Hummpff! Now that I've gotten your attention with that incredibly rude title...
This past week conservative columnist David Brooks wrote In Search of Dignity.
The dignity code commanded its followers to be disinterested — to endeavor to put national interests above personal interests. It commanded its followers to be reticent — to never degrade intimate emotions by parading them in public. It also commanded its followers to be dispassionate — to distrust rashness, zealotry, fury and political enthusiasm.
But the dignity code itself has been completely obliterated. The rules that guided Washington and generations of people after him are simply gone."
He then goes on to give three examples of people "who simply do not know how to act" - Michael Jackson, Mark Sanford and Sarah Palin. Of the three, I can come closest to understanding Ms. Palin's lack of dignity (understand, not condone.) We women (yes, I'm generalizing) are still learning our way in the larger worlds of politics and business, which are big, cold, unfair and hard...as always for both sexes (At least nowadays - in the U.S. anyway - the new leader doesn't behead the old one.) Yes, there is sexism, but...we're also learning that maybe, just maybe dressing for sex (c'mon - red spike peep-toe heels on the campaign trail?) and expecting people to not remark on it may be a wee bit too much to ask of our age-old mental programming. (Pile on here as you will, but that sexism thing works both ways. It's a sure bet that conservative columnist William Kristol wouldn't be such a stalwart defender of Sarah Palin if she talked like Sarah and looked like Janet Napolitano.)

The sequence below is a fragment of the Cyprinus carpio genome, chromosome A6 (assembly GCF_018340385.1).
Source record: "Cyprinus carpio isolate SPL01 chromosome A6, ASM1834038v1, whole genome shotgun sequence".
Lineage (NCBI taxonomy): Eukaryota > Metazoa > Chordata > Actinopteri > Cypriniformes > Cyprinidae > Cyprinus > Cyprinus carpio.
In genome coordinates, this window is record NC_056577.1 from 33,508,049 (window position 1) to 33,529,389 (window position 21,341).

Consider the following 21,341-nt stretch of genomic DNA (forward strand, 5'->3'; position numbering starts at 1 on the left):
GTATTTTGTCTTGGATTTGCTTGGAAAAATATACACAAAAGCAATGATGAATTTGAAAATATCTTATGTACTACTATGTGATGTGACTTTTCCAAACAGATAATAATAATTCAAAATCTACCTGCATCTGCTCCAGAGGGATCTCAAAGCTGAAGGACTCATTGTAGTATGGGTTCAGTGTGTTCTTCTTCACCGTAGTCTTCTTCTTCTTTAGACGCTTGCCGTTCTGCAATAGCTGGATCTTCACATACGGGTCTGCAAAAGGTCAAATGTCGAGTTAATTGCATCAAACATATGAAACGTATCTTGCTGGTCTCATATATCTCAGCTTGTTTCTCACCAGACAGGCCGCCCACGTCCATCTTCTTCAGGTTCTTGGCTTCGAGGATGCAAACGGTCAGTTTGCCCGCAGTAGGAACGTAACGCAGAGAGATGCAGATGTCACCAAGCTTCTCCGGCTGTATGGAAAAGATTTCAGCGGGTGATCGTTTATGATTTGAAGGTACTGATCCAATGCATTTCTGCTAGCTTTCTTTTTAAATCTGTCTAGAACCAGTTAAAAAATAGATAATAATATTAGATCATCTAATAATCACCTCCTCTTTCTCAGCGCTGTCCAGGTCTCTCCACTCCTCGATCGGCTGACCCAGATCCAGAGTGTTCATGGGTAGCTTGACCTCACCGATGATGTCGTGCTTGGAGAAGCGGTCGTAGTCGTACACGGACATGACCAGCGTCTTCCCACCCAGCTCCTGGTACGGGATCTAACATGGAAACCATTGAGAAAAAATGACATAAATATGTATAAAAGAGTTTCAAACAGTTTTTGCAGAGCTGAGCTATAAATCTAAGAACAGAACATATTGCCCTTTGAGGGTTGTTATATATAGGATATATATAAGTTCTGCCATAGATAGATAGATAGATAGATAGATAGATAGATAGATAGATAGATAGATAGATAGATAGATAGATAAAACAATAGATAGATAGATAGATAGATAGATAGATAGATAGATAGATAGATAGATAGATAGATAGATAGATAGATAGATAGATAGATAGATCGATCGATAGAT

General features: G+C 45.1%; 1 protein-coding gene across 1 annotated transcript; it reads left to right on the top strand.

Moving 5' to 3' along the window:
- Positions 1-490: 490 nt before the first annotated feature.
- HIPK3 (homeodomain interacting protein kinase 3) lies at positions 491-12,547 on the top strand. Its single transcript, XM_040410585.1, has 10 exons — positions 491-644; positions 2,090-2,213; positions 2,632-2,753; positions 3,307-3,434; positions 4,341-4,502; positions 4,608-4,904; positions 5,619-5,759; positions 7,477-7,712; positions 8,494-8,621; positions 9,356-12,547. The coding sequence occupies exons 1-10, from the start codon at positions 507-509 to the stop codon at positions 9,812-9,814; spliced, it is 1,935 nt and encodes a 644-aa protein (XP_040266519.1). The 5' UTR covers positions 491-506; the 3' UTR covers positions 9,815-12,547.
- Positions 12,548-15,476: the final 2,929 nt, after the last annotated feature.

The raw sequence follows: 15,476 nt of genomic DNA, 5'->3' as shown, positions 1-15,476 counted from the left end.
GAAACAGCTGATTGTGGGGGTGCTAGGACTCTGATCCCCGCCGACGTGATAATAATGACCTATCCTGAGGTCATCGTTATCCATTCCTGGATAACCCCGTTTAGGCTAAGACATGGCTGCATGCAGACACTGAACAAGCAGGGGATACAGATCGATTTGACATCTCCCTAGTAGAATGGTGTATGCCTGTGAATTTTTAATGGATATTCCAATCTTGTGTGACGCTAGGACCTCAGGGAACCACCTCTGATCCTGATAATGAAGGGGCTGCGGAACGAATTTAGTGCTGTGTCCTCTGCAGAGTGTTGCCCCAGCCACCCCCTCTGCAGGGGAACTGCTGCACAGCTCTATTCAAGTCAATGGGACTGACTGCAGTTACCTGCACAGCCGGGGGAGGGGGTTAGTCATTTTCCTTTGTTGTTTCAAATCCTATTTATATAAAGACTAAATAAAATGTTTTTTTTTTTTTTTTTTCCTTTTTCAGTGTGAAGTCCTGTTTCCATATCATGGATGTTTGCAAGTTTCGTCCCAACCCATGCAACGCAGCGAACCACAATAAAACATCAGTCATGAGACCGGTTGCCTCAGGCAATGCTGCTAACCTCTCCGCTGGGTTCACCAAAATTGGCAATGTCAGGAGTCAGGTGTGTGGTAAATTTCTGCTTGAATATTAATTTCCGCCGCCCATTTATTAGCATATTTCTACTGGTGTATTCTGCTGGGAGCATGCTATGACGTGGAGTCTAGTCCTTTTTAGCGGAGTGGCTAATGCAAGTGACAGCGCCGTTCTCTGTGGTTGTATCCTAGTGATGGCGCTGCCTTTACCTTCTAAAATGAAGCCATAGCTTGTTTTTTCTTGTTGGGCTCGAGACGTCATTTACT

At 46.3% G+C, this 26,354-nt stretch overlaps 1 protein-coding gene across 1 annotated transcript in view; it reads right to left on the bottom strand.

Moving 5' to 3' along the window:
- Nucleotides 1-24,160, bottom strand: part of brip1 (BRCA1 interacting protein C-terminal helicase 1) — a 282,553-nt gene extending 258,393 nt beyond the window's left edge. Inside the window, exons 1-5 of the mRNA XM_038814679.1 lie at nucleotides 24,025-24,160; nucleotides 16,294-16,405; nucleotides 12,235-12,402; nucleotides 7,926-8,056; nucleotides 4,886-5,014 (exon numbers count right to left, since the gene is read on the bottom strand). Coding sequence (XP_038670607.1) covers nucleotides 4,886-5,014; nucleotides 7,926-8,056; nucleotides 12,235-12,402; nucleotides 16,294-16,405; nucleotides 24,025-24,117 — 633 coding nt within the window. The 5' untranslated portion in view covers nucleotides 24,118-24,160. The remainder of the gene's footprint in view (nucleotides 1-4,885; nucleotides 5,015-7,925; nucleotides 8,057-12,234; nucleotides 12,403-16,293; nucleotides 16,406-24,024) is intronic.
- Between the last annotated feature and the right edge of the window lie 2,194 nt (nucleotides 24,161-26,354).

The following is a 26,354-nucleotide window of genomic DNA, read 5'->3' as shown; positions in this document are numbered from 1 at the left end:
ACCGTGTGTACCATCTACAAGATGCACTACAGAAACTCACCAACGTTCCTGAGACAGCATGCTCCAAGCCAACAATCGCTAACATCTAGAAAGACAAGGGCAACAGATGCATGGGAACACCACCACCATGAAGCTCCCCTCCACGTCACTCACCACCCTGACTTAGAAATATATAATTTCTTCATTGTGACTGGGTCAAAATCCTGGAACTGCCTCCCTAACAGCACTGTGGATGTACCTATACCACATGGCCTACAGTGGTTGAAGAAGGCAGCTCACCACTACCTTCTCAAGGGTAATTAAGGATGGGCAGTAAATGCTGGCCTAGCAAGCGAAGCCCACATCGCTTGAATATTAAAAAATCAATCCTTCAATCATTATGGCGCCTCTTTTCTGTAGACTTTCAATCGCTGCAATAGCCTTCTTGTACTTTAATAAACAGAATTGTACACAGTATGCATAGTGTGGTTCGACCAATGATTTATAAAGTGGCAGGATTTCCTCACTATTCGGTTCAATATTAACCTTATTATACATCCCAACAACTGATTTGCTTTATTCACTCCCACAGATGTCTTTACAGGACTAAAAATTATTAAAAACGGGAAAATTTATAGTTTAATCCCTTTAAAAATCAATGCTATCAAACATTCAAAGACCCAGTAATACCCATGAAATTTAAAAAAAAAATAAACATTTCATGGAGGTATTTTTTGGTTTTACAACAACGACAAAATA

We're awfully gosh darn touchy at times, to our own detriment and others' bemusement and bewilderment. (Sometimes a compliment is just that - a compliment), and we end up lowering ourselves when we should be rising above. (If Palin acts like this when a late-night comedian disses her, what would she do when Putin was "mean" to her?) And, we are often our own (and each other's) worst enemy. We let no slight go unremarked; no grudge die. More than once, I've watched seemingly mature, successful businesswomen go at it like 8th graders over the cute boy.
Just this week, I had the choice. Someone was pushing ALL my buttons and it could have rapidly degenerated into an email cat fight. But, instead - I took a deep breath, re-read this article and simply...stopped. I moved on.
Acting with dignity could make all of our lives (and business relationships) both less stressful and more productive. And, when we think we simply must fight a battle, we should first ask ourselves "Is it really that important?" Otherwise, we'll diminish both ourselves and our possibilities.
(P.S. If you want to wear stilettos, by all means do so, but also be aware of the realities and the context.)